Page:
Each face is exactly 2^30 tiles, equivalent to a 1 gigapixel image. Here is a link to a full size (2x zoomed) image of the front face. (https://easyzoom.com/image/146053/album/0/4?mode=manage
The grid size in the scales animation is 1m for the small squares and 10m for the large. The cube is 622m in each dimension (based a 3x3 cube being 57mm)
The solver is a single threaded 64 bit application written in c++. The source code has been posted to GitHub (https://github.com/ShellPuppy/RCube
). If anyone is interested in a challenge, the application is capable of solving up to a 65,536 layered cube but I predict it will take around 2 years to complete and require just over 24gb of ram. The app is capable of saving its state every few hours in case a reboot is necessary. I'm fairly certain it's not possible to make this app multi-threaded since there is no reasonable way to break the problem into sub problems that can be distributed; imagine 2 people trying to solve a cube at the same time.
The algorithm I used is explained in more detail the GitHub readme. In short, it solves centers then corners then edges and uses a very efficient commutator that can move many tiles at once. The edges and corners are brute force solved (there is a lot of room for improvement there).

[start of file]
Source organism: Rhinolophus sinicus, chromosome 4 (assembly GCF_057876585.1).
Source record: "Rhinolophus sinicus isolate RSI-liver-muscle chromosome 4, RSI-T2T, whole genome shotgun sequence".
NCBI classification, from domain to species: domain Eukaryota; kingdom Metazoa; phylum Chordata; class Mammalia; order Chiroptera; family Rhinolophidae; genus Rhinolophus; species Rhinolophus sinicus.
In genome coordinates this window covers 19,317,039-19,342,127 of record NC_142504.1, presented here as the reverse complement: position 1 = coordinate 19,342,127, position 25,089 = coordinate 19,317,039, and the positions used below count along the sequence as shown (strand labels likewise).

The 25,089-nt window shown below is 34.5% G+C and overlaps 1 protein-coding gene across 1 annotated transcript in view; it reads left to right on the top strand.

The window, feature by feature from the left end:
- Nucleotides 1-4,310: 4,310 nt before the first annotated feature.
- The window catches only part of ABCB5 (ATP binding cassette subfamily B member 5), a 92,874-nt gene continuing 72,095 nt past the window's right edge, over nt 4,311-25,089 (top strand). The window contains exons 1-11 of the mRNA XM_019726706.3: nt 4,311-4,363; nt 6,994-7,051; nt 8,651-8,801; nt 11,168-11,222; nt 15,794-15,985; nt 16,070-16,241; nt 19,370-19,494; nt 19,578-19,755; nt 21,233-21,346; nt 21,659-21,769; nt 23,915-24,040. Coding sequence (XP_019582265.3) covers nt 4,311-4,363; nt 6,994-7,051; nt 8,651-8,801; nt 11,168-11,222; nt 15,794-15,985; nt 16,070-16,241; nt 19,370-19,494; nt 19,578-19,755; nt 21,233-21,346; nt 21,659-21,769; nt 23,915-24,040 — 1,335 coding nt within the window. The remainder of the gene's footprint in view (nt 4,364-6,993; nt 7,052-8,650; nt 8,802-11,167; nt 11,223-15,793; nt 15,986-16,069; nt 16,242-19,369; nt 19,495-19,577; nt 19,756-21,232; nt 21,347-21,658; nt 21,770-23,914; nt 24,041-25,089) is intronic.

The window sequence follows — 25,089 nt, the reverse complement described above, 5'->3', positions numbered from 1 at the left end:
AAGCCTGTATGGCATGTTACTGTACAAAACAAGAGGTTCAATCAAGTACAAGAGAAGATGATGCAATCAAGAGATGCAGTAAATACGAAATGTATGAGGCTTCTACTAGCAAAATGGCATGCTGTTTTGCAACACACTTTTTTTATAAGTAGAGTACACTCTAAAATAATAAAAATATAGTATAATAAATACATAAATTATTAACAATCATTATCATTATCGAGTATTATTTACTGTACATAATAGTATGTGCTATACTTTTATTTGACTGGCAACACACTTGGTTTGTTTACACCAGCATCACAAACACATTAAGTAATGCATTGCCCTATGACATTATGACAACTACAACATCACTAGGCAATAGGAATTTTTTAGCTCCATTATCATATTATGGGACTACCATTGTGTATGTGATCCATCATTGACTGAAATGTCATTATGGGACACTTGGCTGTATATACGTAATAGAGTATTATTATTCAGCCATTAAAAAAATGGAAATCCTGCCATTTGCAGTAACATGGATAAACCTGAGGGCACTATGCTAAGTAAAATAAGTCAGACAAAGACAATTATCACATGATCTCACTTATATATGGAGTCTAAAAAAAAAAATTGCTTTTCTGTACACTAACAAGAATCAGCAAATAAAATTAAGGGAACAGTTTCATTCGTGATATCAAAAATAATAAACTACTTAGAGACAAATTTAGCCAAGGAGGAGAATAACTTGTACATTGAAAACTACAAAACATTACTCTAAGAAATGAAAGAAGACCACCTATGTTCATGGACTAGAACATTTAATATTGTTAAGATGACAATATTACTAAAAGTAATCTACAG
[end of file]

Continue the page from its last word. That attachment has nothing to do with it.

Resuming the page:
I ran this simulation on an 8700k @ 5ghz and it took a total of 2706.16 hours to complete and generated over 500gb of image data. I set it to export a set of images for each face about every 150,000 moves. Unfortunately there aren't enough pixels in a 4k video to show every tile on the cube so I had the app export 4-megapixel images for each face and frame of the animation (each face actually contains exactly 1 gigapixel). Those 6 image sequences were used to texture a cube for the final render. In addition the app exports some statistics to a log file which was used to generate the stats in the final video.
The zoom-out sequence nearly broke my machine. I generated 3 full size images (front, top, and right) and used it to texture a 3d cube then moved the camera extremely close. I used an s-curve function (https://en.wikipedia.org/wiki/Sigmoid_function
) for the motion of the camera.
Note: rotations of 2 were counted as single move in the stats.